Patriarcha, or, The Natural Power of Kings

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by Sir Robert Filmer

Patriarcha, or, The Natural Power of Kings

Title page from Patriarcha, or, The Natural Power of Kings, George Wythe Collection, Wolf Law Library, College of William & Mary.

Author Sir Robert Filmer
Editor {{{editor}}}
Translator {{{trans}}}
Published London: Printed, and are to be sold by Walter Davis Book-binder
Date 1680
Edition First
Language English
Volumes {{{set}}} volume set
Pages 7, 141
Desc. 8vo (19 cm.)
Location Shelf C-4
  [[Shelf {{{shelf2}}}]]
Frontispiece portrait of Charles II.
Sir Robert Filmer (c. 1588-1653), an English political theorist and defender of the divine rights of kings, was born in Kent’s East Sutton parish.[1] He matriculated at Trinity College, Cambridge, in 1604, though he did not take a degree. Filmer was later admitted to Lincoln’s Inn, one of the four Inns of Court in London to which barristers of England and Wales belong when they are “called to the Bar,” an English term indicating that a one is qualified to argue in court on behalf of another.[2] Filmer was called to the bar in 1613. Despite his qualifications, there is no evidence that he ever practiced law.

Patriarcha, Filmer’s best-known work, was written in about 1630 and remained unpublished for nearly 50 years.[3] Much dispute has arisen over Patriarcha’s original date of composition, but there is strong evidence to suggest that the manuscript was composed before 1631.[4] Patriarcha represents an attack on Calvinists and Jesuits, two enemies of royal power in Filmer’s view.[5] In it, Filmer espouses the doctrines of extreme believers of the Divine Right party: the family represents the appropriate model of all government, and subjects have a duty of passive obedience.[6] Filmer’s argument in Patriarcha traces the divine nature of the rule of patriarchs from the Old Testament onward, asserting that modern kings draw their power from the authority given by God to Adam, to Noah, and to Noah’s three sons (Shem, Ham, and Japheth) who ruled the three continents of the Biblical Old World.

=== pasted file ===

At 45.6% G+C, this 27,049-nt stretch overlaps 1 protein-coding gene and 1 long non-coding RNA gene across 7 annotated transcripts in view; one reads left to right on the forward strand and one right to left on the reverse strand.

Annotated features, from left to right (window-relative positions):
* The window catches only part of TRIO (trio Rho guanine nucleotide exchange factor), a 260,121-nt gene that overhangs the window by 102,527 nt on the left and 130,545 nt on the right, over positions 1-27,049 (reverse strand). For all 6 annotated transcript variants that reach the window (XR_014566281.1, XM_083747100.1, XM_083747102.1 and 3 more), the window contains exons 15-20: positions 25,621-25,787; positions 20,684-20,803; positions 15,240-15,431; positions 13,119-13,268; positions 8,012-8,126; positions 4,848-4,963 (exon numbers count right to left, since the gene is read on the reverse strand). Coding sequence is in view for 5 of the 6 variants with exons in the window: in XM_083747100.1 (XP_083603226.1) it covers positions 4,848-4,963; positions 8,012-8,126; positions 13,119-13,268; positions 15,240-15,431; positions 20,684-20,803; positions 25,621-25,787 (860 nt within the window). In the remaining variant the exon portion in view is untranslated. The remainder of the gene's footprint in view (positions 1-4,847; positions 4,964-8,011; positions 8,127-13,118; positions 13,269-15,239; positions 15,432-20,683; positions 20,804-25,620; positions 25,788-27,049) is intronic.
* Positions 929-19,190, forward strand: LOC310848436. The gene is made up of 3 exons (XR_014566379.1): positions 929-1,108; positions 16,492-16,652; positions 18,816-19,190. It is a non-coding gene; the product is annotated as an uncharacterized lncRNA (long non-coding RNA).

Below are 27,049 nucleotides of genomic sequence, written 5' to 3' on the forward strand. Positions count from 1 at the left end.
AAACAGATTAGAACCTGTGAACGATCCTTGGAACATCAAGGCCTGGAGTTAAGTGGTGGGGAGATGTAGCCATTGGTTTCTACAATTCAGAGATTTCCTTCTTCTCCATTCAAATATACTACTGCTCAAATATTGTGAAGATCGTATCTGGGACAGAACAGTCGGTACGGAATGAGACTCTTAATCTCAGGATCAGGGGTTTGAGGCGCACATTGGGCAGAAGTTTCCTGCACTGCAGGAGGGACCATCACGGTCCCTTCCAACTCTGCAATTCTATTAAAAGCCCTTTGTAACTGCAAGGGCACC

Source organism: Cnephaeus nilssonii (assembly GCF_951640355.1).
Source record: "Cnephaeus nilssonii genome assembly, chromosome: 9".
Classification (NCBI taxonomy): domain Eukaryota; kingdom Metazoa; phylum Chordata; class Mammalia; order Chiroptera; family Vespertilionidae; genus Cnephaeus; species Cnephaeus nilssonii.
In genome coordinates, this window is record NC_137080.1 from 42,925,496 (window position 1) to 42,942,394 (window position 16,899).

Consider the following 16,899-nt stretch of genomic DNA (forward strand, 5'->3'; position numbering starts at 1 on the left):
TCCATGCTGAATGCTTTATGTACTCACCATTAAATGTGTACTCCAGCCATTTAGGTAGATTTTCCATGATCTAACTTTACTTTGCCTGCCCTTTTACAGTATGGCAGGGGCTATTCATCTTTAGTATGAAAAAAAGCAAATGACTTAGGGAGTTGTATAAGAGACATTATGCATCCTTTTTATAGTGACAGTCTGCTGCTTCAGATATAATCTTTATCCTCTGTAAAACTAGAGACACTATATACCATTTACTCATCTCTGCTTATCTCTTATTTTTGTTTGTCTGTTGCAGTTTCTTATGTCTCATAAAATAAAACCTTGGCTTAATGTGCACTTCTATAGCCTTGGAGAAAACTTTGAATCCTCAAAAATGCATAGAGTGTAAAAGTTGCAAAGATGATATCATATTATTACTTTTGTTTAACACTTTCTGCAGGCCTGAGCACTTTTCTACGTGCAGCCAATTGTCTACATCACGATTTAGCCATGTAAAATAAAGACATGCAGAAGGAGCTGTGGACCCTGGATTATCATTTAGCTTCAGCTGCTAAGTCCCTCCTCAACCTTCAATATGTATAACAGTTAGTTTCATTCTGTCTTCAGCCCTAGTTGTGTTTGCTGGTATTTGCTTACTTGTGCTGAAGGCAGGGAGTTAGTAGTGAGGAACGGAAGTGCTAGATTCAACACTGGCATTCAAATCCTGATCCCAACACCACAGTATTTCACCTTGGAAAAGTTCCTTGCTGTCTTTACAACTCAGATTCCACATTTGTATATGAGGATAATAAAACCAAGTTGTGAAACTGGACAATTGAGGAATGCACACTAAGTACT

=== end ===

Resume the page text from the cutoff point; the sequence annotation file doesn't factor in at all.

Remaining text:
After his death, Filmer’s writings gained notoriety as a target for criticism in John Locke’s first Treatise and became an object of ridicule for Locke’s Whig contemporaries, including James Tyrell and Algernon Sidney.[7]

Evidence for Inclusion in Wythe's Library

Dean's Memo[8] includes the 1760 edition of Political Discourses...viz. Patriarchs, or the Natural Power of Kings based on a reference in William Clarkin's biography of Wythe. In discussing Thomas Jefferson's education under Wythe, Clarkin states "[w]e do know that Jefferson studied ... Filmer's Patriarcha," but Clarkin provides no source of corroborating evidence.[9] Brown's Bibliography[10] lists two of Filmer's works, Observations Concerning the Original and Various Forms of Government (1696) and Patriarcha: or the Natural Power of Kings (1680) based on Jefferson's copy at the Library of Congress in which the two titles are bound together. Brown also notes Clarkin's reference and the lack of supporting evidence. The Wolf Law Library purchased the 1680 edition of Patriarcha: or the Natural Power of Kings.

Label with inscription, front pastedown.

Description of the Wolf Law Library's copy

Bound in period-style full blind calf. Includes a printed label "Petter Laslett Trinity College Cambridge" with the inscription "Gift of Edward Miller, 20 April, 1941. Bound by Gray, 1971" on the front pastedown. Also has the inscription "Peter Laslett, Joh. 30/4/51. Fm EM" on the front flyleaf. Purchased from Tavistock Books.

Images of the library's copy of this book are available on Flickr. View the record for this book in William & Mary's online catalog.

Inscription, front flyleaf.

See also


  1. Glenn Burgess, "Filmer, Sir Robert (1588?–1653)" in Oxford Dictionary of National Biography, accessed October 3, 2013.
  2. The Bar Council website, s.v. "Called to the Bar," accessed October 3, 2013.
  3. Glenn Burgess, "Filmer, Sir Robert."
  4. Ibid., "There is good internal evidence to suggest that the manuscript of the work now in the University of Chicago Library Codex MS 413 was composed before 1631."
  5. R.S. Downie and Ted Honderich, eds., The Oxford Companion to Philosophy (Oxford: Oxford University Press, 1995), 280.
  6. Ibid.
  7. Glenn Burgess, "Filmer, Sir Robert."
  8. Memorandum from Barbara C. Dean, Colonial Williamsburg Found., to Mrs. Stiverson, Colonial Williamsburg Found. (June 16, 1975), 11 (on file at Wolf Law Library, College of William & Mary).
  9. William Clarkin, Serene Patriot: A Life of George Wythe (Albany, New York: Alan Publications, 1970), 42.
  10. Bennie Brown, "The Library of George Wythe of Williamsburg and Richmond," (unpublished manuscript, 2009, rev. May, 2014) Microsoft Word file. Earlier edition available at: